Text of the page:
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Hey guys, Ash here. You all know by now that I’m a big proponent of clicker training. I can’t tell you how often I’ve recommended this type of training on the blog.(I’ve even talked about a major mistake that many beginners make when they use clicker training.) But as I was thinking back on articles from the past, I realized that I’ve never actually done an in-depth guide to clicker training. There’s a huge list of reasons why I really recommend clicker training, especially for owners who have never trained a dog before. But before we get into the hows and whys, let me tell you about my introduction to clicker training.
Ben, being the owner of a local puppy kindergarten program, told me to bring Gloria by to watch us work together. My training method back then was more in line with the idea of establishing myself as the alpha dog and expecting Gloria to “get it”. Ben stopped me after just a few minutes, shaking his head. “Ash,” he said, “You’re not even getting her attention.” With that revelation and just a half hour, my entire relationship with Gloria changed.
Clicker training is not, contrary to popular belief, a whole training regimen or philosophy. It’s simply a method of getting your dog’s attention, so that you can then implement a training plan. Think of the clicker as a type of of communication. It tells your dog “Hey – there’s something you need to do right now!”
The problem, as I was learning with Gloria, is that most training programs skip the most basic issue related with training – telling the dog that they need to translate a sound into an action. Imagine being a dog, and not understanding the sounds your owner is making. They start off by saying something like “Jkkdlsfj!” And you have no idea what that means, so you assume they are just making noises like they always do. If they then shout the same sound at you, and then get angry at you, do you have any idea why? Of course not! But if you hear that clicker, you immediately know that when your owner shouts the sound “Sit”, you’re supposed to translate that sound into putting your butt on the ground. And then viola! You get a snack!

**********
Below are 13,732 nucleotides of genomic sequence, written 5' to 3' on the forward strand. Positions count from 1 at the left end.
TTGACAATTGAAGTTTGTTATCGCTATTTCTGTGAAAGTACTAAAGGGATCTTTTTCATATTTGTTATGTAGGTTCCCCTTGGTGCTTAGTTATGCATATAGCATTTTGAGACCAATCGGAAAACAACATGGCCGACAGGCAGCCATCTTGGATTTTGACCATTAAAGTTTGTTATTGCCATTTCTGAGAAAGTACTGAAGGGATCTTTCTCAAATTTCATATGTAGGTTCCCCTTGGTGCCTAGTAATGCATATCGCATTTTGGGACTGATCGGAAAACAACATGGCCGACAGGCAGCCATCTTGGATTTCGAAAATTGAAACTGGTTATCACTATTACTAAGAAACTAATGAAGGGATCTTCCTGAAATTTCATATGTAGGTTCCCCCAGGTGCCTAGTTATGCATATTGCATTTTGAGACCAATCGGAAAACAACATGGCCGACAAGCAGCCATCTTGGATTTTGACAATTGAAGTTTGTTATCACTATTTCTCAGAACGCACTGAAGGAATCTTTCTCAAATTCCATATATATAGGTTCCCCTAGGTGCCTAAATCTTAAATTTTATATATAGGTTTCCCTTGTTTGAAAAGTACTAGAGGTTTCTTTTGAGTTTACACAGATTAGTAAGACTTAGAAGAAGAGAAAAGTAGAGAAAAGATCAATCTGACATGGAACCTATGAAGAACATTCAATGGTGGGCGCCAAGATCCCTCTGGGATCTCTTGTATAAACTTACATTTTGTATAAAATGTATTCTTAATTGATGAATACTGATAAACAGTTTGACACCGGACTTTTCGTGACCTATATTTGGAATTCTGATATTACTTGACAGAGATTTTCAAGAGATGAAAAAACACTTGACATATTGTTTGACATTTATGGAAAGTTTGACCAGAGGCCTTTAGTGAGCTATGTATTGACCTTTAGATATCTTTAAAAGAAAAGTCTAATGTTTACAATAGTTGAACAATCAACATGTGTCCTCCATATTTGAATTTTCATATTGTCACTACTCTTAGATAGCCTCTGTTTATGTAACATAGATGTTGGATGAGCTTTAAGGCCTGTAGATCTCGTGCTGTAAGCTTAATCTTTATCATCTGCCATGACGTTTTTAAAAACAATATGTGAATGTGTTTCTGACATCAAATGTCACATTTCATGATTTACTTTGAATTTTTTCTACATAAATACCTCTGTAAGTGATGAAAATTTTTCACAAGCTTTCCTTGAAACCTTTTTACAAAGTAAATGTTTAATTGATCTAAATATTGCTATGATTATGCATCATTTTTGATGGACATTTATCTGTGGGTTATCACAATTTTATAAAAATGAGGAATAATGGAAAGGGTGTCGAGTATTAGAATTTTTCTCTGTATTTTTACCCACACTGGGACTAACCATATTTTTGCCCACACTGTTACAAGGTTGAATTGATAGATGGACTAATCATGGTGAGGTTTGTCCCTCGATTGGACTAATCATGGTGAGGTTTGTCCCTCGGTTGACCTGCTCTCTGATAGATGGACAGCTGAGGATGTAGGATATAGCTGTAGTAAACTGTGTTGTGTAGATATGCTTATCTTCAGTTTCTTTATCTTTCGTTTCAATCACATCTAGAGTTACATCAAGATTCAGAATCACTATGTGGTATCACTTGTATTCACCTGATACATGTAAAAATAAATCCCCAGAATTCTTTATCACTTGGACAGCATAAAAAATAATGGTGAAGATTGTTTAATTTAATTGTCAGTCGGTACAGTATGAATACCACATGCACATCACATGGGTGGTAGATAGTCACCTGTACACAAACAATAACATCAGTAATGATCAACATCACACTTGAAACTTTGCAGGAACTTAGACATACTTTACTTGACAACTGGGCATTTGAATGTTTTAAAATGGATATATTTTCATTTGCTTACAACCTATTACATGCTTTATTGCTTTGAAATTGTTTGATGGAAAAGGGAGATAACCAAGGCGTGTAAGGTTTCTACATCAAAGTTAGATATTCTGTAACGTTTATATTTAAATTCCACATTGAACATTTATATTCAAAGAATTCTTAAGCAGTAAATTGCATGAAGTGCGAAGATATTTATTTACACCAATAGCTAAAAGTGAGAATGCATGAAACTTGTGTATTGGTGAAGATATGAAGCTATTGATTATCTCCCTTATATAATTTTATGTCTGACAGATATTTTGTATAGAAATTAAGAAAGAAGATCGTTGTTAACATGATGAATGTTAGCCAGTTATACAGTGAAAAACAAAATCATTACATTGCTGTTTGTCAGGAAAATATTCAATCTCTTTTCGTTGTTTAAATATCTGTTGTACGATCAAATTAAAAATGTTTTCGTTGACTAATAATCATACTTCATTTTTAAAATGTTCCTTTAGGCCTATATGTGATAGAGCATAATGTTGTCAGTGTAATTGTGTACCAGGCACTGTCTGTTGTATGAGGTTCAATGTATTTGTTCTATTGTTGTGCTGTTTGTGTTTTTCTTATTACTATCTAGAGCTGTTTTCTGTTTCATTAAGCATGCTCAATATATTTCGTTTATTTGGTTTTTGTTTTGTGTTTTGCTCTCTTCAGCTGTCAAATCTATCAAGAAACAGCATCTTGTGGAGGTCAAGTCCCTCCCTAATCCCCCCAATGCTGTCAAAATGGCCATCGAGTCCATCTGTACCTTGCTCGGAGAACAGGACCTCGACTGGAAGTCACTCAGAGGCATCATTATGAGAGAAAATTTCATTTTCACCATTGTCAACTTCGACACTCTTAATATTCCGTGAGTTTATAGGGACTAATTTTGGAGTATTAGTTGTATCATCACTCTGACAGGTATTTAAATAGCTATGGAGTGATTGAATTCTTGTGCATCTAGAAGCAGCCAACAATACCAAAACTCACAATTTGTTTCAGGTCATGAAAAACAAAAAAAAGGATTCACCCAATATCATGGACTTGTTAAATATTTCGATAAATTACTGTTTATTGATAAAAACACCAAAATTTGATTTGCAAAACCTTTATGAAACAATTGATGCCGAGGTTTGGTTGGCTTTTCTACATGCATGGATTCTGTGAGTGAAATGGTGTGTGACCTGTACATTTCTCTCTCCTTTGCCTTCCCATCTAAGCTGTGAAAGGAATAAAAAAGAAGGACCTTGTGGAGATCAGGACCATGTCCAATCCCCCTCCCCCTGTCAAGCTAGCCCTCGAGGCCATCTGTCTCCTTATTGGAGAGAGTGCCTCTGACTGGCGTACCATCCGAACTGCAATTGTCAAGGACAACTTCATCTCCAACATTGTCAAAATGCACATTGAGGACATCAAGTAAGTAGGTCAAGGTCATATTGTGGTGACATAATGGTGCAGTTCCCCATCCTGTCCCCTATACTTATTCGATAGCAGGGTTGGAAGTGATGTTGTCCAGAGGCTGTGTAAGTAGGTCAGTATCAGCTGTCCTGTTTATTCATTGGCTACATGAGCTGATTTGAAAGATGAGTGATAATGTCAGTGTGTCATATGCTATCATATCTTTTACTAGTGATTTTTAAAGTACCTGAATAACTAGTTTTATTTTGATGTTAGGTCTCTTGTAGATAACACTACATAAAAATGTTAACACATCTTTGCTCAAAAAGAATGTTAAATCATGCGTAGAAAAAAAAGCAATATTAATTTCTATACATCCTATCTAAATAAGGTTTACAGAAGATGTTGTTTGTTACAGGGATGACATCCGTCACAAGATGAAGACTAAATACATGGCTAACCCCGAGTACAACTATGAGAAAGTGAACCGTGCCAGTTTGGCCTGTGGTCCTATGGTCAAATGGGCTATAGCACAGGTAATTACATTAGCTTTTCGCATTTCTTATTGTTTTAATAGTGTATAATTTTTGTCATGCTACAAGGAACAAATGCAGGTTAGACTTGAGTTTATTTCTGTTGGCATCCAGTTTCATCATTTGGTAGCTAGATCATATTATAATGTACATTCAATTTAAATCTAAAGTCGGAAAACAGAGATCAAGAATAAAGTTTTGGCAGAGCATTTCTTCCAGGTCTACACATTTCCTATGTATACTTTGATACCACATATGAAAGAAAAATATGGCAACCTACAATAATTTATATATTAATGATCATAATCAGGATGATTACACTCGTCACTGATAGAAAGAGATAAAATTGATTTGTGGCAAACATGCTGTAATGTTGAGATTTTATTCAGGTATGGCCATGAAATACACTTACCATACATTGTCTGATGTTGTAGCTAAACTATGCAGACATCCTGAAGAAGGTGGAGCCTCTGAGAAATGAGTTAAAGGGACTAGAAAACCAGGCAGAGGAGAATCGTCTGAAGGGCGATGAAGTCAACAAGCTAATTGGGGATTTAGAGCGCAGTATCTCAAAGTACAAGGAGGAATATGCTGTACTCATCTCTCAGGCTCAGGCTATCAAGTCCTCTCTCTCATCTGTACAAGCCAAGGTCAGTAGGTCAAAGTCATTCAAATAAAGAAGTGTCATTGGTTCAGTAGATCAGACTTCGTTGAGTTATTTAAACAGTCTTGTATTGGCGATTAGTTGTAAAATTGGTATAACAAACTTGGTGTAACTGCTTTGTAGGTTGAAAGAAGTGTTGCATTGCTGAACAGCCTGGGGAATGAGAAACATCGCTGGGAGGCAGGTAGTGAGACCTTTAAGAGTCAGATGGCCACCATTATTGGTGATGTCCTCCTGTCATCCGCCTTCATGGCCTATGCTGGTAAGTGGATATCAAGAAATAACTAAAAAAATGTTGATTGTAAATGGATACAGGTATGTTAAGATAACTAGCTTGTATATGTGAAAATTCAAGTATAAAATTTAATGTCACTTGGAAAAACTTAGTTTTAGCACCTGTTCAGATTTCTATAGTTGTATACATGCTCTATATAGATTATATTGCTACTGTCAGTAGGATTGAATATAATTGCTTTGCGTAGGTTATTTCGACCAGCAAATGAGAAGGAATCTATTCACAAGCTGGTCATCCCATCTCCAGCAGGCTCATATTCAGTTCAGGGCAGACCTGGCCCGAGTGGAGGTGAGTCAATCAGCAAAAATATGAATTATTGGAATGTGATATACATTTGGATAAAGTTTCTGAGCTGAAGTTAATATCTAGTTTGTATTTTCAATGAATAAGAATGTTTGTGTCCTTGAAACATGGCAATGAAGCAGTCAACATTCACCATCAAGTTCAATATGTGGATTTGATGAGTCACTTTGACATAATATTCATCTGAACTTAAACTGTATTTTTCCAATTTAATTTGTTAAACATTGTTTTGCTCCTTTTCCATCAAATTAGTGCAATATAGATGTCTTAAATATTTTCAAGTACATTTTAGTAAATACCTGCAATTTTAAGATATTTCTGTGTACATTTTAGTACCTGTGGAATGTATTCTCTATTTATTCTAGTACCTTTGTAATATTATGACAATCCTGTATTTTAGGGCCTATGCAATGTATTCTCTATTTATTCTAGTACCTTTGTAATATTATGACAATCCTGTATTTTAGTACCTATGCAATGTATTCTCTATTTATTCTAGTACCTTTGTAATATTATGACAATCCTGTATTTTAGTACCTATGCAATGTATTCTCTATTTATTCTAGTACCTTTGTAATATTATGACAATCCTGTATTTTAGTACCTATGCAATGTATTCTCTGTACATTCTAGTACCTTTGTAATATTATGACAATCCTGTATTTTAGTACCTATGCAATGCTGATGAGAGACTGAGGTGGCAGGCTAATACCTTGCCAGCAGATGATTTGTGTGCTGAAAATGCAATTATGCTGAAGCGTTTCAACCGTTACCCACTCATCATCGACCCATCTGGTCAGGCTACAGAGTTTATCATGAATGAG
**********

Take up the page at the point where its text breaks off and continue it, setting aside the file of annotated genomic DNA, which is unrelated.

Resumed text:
Of course dogs can be trained to translate sound into action without a clicker. But the clicker has been repeatedly shown to work very well again and again, so why not use it? Scientifically, it has been proven to be the easiest way for a dog to understand that action is needed. Clicker training is even effective for cats, birds, and other pets.I’ve recommended this clicker many times on the blog, but I also have a few of these, and they’ve worked great as well.
So now that you know why I recommend clicker training, let’s get started with the “hows”. The basic technique of clicker training is to first teach your dog to associate the sound of the clicker with a treat; to click and treat during a desired behavior; and then to give your dog a sound cue for that behavior. There are three main methods for accomplishing this:
It is effective only when you can immediately use the clicker during the desired behavior. This sound is the reinforcement that gets the dog to associate the good behavior with pleasing you. These are some tips for when you first start using the clicker from square one:
I wanted to really drive home the point that the clicker isn’t a training method in itself, but a tool for a positive training technique. So here’s one fact that can show you how this tool can be translated in other ways: “clicker training” can be used with deaf dogs as well.
How? Well, you can use the same techniques with another communication tool. For example, teach your dog to associate treats with a quick on-off flash from a flashlight. (A laser pointer is not recommended because it’s too small to be seen unless the dog is watching for it.) You’ll use the light the same way that a clicker is used. Another method is to use a “hand flash”, or a hand signal, that is quickly “turned on and off”. A good example is a thumbs up. You can quickly give a thumbs up and then drop it. Use this hand signal the same way you would a clicker.
Other trainers have used a vibrating collar that gives off a quick vibration. Once again, you’ll use this vibration the same way you would a clicker. Be sure you give the vibration, the flashlight flash, the hand signal, or other type of signal, at the moment of the good behavior, and then reward with a treat.
As you can see, the point is simply to get the dog’s attention. The clicker does that, but so do many of these other tools.
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The goal of clicker training is not to have to carry it or treats around forever. Eventually, when your dog is fully trained, you won’t have to give them treats every time they follow a command – they’ll simply do it because their brain recognizes the behavior as a positive thing. So don’t worry that you’ll always have to be carrying these things around forever!
When it came to training Gloria, it took me a few months to get her on board with following commands all the time, without fail. But it would have been much longer had Ben not introduced me to this training communication tool. She needed something that let her know to pay attention, and I needed something that let me feel like I was in control. This tool accomplishes both things, and that’s why it’s so perfect in my opinion.
Since then, I’ve always used a clicker to train dogs, and I’ve always had great luck with getting my dogs to be very well behaved. This isn’t the only training method out there, but I do think it’s very well suited to both experienced trainers and new dog owners.